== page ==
We have started a Patreon page with the hopes that some of our followers would be willing to donate a small amount to keep DVDBeaver alive. We are a tiny niche, so your generosity is vital to our existence.

We are talking about a minimum of $0.10 - $0.15 a day, perhaps a quarter (or more) to those who won't miss it from their budget. It equates to buying DVDBeaver a coffee once, twice or a few times a month. You can then participate in our monthly Silent auctions, and have exclusive access to many 'bonus' High Resolution screen captures - both 4K UHD and Blu-ray (see HERE).

To those that are unfamiliar, Patreon is a secure/verified third-party service where users can agree to a monthly donation via credit card or PayPal by clicking the button below.


 

Search DVDBeaver

S E A R C H    D V D B e a v e r

(aka "Alphaville, une étrange aventure de Lemmy Caution" or "Alphaville, a Strange Adventure of Lemmy Caution")

 

http://www.dvdbeaver.com/film/direct-chair/godard.htm
France / Italy 1965

One of Godard's most sheerly enjoyable movies, a dazzling amalgam of film noir and science fiction in which tough gumshoe Lemmy Caution turns inter-galactic agent to re-enact the legend of Orpheus and Eurydice by conquering Alpha 60, the strange automated city from which such concepts as love and tenderness have been banished. As in Antonioni's The Red Desert (made the previous year), Godard's theme is alienation in a technological society, but his shotgun marriage between the poetry of legend and the irreverence of strip cartoons takes the film into entirely idiosyncratic areas. Not the least astonishing thing is the way Raoul Coutard's camera turns contemporary Paris into an icily dehumanised city of the future.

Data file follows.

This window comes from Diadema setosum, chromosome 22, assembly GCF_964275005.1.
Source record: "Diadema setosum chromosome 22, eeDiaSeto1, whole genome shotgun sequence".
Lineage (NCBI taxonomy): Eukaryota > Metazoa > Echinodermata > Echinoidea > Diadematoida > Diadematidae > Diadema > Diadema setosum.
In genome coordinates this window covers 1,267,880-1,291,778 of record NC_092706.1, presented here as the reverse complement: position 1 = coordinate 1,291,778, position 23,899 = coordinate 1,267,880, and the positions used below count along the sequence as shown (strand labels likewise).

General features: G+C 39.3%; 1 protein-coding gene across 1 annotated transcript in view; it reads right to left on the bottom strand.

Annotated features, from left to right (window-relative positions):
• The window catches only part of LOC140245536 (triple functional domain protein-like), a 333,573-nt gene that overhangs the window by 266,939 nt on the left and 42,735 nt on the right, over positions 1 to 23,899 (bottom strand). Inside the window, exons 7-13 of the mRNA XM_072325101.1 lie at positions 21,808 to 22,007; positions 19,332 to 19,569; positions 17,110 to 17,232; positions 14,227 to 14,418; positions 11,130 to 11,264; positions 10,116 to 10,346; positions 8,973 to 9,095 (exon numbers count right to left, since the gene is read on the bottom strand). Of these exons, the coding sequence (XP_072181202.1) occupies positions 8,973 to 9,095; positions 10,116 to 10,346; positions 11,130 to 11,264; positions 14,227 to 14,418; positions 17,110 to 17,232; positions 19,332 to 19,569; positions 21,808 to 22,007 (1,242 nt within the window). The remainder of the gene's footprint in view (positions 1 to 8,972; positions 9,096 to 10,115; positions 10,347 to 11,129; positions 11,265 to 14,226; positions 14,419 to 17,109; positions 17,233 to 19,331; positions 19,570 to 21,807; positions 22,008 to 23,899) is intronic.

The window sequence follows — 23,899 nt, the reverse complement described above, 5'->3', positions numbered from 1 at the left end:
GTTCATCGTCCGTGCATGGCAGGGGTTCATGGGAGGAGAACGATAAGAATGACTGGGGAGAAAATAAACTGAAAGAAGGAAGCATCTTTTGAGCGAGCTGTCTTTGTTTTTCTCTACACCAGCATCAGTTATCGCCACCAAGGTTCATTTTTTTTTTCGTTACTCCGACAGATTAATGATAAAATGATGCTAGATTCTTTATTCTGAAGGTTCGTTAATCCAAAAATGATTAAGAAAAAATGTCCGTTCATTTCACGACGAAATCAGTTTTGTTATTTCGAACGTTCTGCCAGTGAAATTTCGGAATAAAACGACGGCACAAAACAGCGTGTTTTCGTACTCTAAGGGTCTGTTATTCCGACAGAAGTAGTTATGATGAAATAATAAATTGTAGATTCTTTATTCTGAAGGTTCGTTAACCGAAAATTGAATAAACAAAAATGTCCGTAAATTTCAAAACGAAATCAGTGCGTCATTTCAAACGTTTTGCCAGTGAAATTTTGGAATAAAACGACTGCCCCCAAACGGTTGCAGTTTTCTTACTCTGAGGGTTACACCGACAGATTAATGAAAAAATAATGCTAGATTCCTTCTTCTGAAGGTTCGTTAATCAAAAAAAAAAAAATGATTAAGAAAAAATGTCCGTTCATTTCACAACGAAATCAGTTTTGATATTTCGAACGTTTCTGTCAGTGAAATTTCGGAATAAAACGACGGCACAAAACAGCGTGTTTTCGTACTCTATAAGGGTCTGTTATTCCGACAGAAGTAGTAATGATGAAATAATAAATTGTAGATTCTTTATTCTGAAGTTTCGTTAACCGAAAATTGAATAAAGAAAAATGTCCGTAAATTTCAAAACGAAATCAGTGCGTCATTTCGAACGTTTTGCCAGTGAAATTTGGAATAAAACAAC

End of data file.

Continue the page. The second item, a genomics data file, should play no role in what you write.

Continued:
Excerpt from TimeOut Film Guide located HERE

Posters

Theatrical Release: May 5 1965

Reviews                                                                 More Reviews                                                                    DVD Reviews

 

Comparison: 

Criterion - Region 0 - NTSC vs. Optimum Home Entertainment - Region 2 - PAL vs. Kino - Region 'A' - Blu-ray

1) Criterion - Region 0 - NTSC LEFT
2) Optimum - Region 2 - PAL Blu-ray MIDDLE

3) Kino - Region 'A' - Blu-ray RIGHT

 

Box Cover

 

Bonus Captures:

Distribution

Criterion Collection - Spine # 25

Region 0 - NTSC

Optimum Home Entertainment

Region 2 - PAL

Kino - Region 'A' - Blu-ray
Runtime 1:39:33 1:35:15 (4% PAL speedup) 1:39:19.411
Video

1.31:1 Original Aspect Ratio
Average Bitrate: 5.91 mb/s
NTSC 720x480 29.97 f/s